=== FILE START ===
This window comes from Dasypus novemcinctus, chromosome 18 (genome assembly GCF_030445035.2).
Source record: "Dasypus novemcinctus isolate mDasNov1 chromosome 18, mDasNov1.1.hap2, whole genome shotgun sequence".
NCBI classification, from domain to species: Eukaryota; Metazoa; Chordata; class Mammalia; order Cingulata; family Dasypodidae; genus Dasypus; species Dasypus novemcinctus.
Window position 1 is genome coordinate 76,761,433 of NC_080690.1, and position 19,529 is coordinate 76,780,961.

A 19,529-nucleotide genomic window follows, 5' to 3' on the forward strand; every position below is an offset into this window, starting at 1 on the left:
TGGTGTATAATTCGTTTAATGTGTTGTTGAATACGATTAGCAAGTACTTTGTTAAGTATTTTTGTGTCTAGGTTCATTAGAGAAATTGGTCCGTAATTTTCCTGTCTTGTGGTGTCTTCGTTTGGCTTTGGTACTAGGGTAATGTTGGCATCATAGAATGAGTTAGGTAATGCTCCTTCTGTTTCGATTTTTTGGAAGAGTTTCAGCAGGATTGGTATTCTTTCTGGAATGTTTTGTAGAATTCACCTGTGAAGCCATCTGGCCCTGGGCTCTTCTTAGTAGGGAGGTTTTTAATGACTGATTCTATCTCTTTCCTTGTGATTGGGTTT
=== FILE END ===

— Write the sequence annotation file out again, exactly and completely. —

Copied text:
This window comes from Dasypus novemcinctus, chromosome 18 (genome assembly GCF_030445035.2).
Source record: "Dasypus novemcinctus isolate mDasNov1 chromosome 18, mDasNov1.1.hap2, whole genome shotgun sequence".
NCBI classification, from domain to species: Eukaryota; Metazoa; Chordata; class Mammalia; order Cingulata; family Dasypodidae; genus Dasypus; species Dasypus novemcinctus.
Window position 1 is genome coordinate 76,761,433 of NC_080690.1, and position 19,529 is coordinate 76,780,961.

A 19,529-nucleotide genomic window follows, 5' to 3' on the forward strand; every position below is an offset into this window, starting at 1 on the left:
TGGTGTATAATTCGTTTAATGTGTTGTTGAATACGATTAGCAAGTACTTTGTTAAGTATTTTTGTGTCTAGGTTCATTAGAGAAATTGGTCCGTAATTTTCCTGTCTTGTGGTGTCTTCGTTTGGCTTTGGTACTAGGGTAATGTTGGCATCATAGAATGAGTTAGGTAATGCTCCTTCTGTTTCGATTTTTTGGAAGAGTTTCAGCAGGATTGGTATTCTTTCTGGAATGTTTTGTAGAATTCACCTGTGAAGCCATCTGGCCCTGGGCTCTTCTTAGTAGGGAGGTTTTTAATGACTGATTCTATCTCTTTCCTTGTGATTGGGTTT